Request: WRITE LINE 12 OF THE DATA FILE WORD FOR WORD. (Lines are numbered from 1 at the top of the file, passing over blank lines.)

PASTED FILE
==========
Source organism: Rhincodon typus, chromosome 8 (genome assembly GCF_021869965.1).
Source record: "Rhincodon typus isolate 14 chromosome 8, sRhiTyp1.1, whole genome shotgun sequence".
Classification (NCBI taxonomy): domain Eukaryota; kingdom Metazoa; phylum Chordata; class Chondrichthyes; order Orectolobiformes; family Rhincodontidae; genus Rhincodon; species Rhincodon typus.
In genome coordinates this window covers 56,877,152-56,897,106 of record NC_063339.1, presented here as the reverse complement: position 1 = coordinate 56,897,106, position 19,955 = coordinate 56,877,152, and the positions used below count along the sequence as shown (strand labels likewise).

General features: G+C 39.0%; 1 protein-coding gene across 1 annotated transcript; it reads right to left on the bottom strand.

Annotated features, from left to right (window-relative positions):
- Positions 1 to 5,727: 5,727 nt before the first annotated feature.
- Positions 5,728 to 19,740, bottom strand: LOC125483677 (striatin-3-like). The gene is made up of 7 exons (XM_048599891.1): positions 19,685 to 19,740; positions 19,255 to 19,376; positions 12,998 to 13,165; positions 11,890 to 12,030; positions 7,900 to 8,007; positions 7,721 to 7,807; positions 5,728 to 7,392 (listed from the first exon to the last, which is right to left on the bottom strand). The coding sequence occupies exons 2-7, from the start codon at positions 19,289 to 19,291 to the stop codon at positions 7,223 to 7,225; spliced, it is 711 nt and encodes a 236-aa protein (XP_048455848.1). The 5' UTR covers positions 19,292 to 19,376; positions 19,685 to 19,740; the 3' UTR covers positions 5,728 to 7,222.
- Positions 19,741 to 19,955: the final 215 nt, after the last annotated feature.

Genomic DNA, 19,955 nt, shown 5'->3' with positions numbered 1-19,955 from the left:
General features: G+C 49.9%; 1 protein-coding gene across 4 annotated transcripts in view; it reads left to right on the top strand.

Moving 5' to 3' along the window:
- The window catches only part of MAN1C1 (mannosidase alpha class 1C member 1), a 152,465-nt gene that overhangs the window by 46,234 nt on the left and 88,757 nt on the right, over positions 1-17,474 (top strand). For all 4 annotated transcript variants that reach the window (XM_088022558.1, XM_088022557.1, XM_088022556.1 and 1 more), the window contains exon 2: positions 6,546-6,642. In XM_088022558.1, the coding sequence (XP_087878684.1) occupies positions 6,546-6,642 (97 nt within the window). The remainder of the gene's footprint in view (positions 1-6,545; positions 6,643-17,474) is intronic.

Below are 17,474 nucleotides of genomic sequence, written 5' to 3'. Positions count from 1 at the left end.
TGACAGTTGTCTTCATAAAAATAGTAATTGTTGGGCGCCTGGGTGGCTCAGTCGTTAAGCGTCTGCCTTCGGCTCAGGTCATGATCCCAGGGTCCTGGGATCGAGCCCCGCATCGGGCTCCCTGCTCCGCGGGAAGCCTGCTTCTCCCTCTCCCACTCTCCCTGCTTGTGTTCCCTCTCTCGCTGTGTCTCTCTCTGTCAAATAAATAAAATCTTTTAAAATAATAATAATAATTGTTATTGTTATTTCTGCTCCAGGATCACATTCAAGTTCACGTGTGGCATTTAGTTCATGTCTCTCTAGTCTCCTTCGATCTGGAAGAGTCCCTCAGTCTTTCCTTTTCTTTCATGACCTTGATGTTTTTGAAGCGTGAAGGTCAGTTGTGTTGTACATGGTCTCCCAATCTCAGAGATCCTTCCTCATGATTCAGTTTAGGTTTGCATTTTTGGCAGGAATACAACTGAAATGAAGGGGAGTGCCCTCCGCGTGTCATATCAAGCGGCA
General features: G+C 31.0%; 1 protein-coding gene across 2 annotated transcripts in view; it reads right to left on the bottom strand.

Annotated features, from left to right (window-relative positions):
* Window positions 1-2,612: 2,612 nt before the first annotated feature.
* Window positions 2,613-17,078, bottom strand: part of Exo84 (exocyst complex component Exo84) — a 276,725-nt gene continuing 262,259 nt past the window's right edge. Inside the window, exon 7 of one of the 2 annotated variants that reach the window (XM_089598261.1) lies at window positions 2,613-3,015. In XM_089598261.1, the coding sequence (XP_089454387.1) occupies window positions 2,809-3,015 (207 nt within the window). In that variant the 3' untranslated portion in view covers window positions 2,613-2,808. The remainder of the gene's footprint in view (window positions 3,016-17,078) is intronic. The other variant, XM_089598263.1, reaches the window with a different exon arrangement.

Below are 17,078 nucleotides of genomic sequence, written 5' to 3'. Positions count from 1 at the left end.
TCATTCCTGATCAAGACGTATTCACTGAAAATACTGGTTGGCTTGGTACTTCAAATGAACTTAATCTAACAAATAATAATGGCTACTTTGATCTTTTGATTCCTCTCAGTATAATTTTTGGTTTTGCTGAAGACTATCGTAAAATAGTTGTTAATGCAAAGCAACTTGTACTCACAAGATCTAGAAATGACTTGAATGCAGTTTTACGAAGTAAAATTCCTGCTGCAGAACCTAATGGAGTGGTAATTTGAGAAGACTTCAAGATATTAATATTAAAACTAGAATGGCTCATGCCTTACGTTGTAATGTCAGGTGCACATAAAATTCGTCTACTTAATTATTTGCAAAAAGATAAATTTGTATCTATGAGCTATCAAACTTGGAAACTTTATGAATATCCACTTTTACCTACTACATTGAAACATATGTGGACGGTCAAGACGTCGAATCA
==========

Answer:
Moving 5' to 3' along the window: